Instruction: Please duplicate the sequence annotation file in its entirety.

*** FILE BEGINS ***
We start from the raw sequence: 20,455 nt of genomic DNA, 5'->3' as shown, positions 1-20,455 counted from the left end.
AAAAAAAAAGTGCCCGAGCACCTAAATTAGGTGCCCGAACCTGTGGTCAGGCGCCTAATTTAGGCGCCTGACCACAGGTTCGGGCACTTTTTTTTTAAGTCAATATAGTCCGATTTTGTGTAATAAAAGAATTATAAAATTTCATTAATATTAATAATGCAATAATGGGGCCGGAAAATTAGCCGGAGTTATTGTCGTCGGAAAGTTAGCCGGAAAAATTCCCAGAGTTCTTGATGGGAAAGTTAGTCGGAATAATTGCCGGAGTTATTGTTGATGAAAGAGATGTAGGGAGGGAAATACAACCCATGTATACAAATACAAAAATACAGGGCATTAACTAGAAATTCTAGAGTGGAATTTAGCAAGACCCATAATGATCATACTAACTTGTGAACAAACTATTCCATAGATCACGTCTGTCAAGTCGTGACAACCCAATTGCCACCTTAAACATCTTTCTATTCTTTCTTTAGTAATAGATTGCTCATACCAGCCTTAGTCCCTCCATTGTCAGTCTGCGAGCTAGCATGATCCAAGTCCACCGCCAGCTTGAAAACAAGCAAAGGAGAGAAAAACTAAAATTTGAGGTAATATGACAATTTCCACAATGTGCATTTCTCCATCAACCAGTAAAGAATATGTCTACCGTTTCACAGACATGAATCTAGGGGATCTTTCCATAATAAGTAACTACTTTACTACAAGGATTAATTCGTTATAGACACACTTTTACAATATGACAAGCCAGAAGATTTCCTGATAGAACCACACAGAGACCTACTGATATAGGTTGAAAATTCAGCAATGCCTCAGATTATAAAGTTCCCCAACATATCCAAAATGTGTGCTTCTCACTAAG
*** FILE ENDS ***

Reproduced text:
We start from the raw sequence: 20,455 nt of genomic DNA, 5'->3' as shown, positions 1-20,455 counted from the left end.
AAAAAAAAAGTGCCCGAGCACCTAAATTAGGTGCCCGAACCTGTGGTCAGGCGCCTAATTTAGGCGCCTGACCACAGGTTCGGGCACTTTTTTTTTAAGTCAATATAGTCCGATTTTGTGTAATAAAAGAATTATAAAATTTCATTAATATTAATAATGCAATAATGGGGCCGGAAAATTAGCCGGAGTTATTGTCGTCGGAAAGTTAGCCGGAAAAATTCCCAGAGTTCTTGATGGGAAAGTTAGTCGGAATAATTGCCGGAGTTATTGTTGATGAAAGAGATGTAGGGAGGGAAATACAACCCATGTATACAAATACAAAAATACAGGGCATTAACTAGAAATTCTAGAGTGGAATTTAGCAAGACCCATAATGATCATACTAACTTGTGAACAAACTATTCCATAGATCACGTCTGTCAAGTCGTGACAACCCAATTGCCACCTTAAACATCTTTCTATTCTTTCTTTAGTAATAGATTGCTCATACCAGCCTTAGTCCCTCCATTGTCAGTCTGCGAGCTAGCATGATCCAAGTCCACCGCCAGCTTGAAAACAAGCAAAGGAGAGAAAAACTAAAATTTGAGGTAATATGACAATTTCCACAATGTGCATTTCTCCATCAACCAGTAAAGAATATGTCTACCGTTTCACAGACATGAATCTAGGGGATCTTTCCATAATAAGTAACTACTTTACTACAAGGATTAATTCGTTATAGACACACTTTTACAATATGACAAGCCAGAAGATTTCCTGATAGAACCACACAGAGACCTACTGATATAGGTTGAAAATTCAGCAATGCCTCAGATTATAAAGTTCCCCAACATATCCAAAATGTGTGCTTCTCACTAAG